Ramos, a thin mulatto, short in stature, is well preserved. He is hyper-kinetic, with a fixed gaze and acute analysis. His apartment is furnished in a Spartan style. For the last 45 years he has been married to the doctor Lydia Lima, who is now retired. He is the father of two, with two grandchildren.
He has an extensive history as a dissident. Like other leaders of the current opposition, in the first years of the revolution he had hopes for the project of Fidel Castro. Before realizing they were applauding a fraud, Arnoldo worked in that factory of technocrats that formed the central planning board, JUCEPLAN, an institution that governed the island’s economy and ordered the number of boots, combs and toothbrushes that were to be fabricated every year.
“After graduating in economics in 1971, I started working in JUCEPLAN, with the cream of the economic gurus of Cuban socialism, like Irma Sanchez and Humberto Perez. There I lived, in its entirety, the financial lie, how to doctor the figures to coincide with the interests of Fidel Castro, who skipped all the rules and when some plan occurred to him, however crazy, he sent the draft and the agency had to carry it out to the letter.”
His first problems with the system began with the economic analysis done for the JUCEPLAN newsletter, in which there were some underhanded criticisms. “It was the era of the billions of rubles that the USSR sent us. Waste and improvisation. Burying money in imaginary projects or making purchases in the capitalist countries with super modern factories, which did not accord with the logical development of the country. I remember that in 1978, when thousands of taxicabs were purchased in Argentina, I made the report without ever having traveled to that country,” said Arnaldo, while sipping a powdered orange soft drink .
By 1987 things were already clear to Arnaldo Ramos. The economic system, including the political system, was not working. In 1991 he retired. The following year he began working with another dissident economist, Martha Beatriz Roque Cabello. Together they organized an institute of independent economists. “In 18 years in the opposition, my main contribution was theoretical: to dismantle the government’s complacent discourse and point out the real background of the supposed economic successes.”
On a leaden gray April afternoon he was sentenced to 18 years in prison for insisting in his articles, studies and investigations that the Cuban economy was heading towards the ravine.
Seven years were very hard for a person who was already 60. “Except in Holguín prison, where they beat me, I did not receive physical punishment. Harassment and verbal abuse, yes. It was also a punishment for my family, who had to travel nearly 500 miles loaded with crates, to visit me. Still, I never thought to leave my country.”
He was in two of the toughest prisons on the island. That of Holguin and Nieves Morejón, in the province of Sancti Spiritus. In the past six months, the authorities transferred him to 1580, a prison on the outskirts of Havana.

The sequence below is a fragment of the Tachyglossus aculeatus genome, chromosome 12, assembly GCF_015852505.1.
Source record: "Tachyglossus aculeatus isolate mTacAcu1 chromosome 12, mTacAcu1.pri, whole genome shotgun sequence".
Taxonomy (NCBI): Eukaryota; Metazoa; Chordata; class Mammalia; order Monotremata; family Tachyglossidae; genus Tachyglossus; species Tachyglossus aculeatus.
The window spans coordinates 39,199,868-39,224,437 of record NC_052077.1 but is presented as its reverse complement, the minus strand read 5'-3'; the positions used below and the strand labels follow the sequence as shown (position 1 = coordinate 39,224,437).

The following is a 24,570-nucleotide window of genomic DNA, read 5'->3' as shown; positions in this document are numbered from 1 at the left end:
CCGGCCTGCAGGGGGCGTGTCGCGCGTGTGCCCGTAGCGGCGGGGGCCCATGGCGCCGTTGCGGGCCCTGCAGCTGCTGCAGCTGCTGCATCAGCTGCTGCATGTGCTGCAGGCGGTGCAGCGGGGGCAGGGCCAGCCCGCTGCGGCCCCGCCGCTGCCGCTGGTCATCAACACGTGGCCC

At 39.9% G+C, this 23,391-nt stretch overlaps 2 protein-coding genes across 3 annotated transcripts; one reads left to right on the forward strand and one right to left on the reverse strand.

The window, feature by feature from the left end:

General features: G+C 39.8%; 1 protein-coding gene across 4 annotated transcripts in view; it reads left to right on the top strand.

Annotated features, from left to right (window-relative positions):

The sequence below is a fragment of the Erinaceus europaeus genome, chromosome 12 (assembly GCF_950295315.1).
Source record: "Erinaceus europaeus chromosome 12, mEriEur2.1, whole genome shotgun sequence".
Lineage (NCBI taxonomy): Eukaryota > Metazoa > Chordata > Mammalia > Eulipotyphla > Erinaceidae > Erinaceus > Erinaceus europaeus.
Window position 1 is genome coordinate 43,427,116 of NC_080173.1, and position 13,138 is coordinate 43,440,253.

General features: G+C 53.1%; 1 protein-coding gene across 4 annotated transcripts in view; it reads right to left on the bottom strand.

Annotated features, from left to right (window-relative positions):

He was released on parole, a sort of legal limbo that technically allows the government to send him back to jail whenever it wants.” An official of the State Security told me I was free to engage in any activity, and they would not imprison me again. But that was a verbal commitment. There is no document that confirms that.”
Of the alleged economic reforms of the government of General Raúl Castro, the independent economist does not expect anything positive. Nor does he believe that anything important will come out of the Sixth Communist Party Congress, scheduled for April 2011.
The one thing of which he is indeed convinced is that profound changes must occur in Cuba in order to make a leap forward in the economy. And Arnaldo Ramos will be one of those voices for change. Count on it.
Text and photo: Ivan Garcia
Translated by ricote
November 25, 2010
Those who dreamed of a market economy, please, back down to earth. Cuba’s move is “new and native” — in the words of the leaders. It has nothing to do with the methods used in other places.
In a meeting of the Communist Party leaders at the Ñico López School in Jaimanitas, to the west of Havana, Marino Murillo, head of economics, said it loud and clear, “We are not going to opt for a market economy, we are going to continue with the planned economy.”
The results of the new regulations and economic reforms remain to be seen. Those already implemented have achieved very little. The 2008 granting of land in usufruct to individual farmers has not produced significant results in the chaos of food production. Nor did the relaunch of self employment this October encourage hundreds of thousands of unemployed to take out licenses to earn money working for themselves.
At bottom, there is a sickness. Structural and ideological. Trying to step on the gas of an economy that’s taking on water, applying methods not proven to give results, with an excess of audits, controls and high taxes, is a check on the progress of an economy at the margin of the State.
Given their fear — that people can make money and generate wealth — the changes in economic matters proposed by the historic leaders of the Revolution will never be serious.
Trying to invent or experiment at this stage of the game is more than daring, it’s a political blunder. With the exhaustion 52 years of power would produce in any government, what would make sense now for the moribund island economy would be to use processed that have been proven successful in other countries and adapt them to our own characteristics.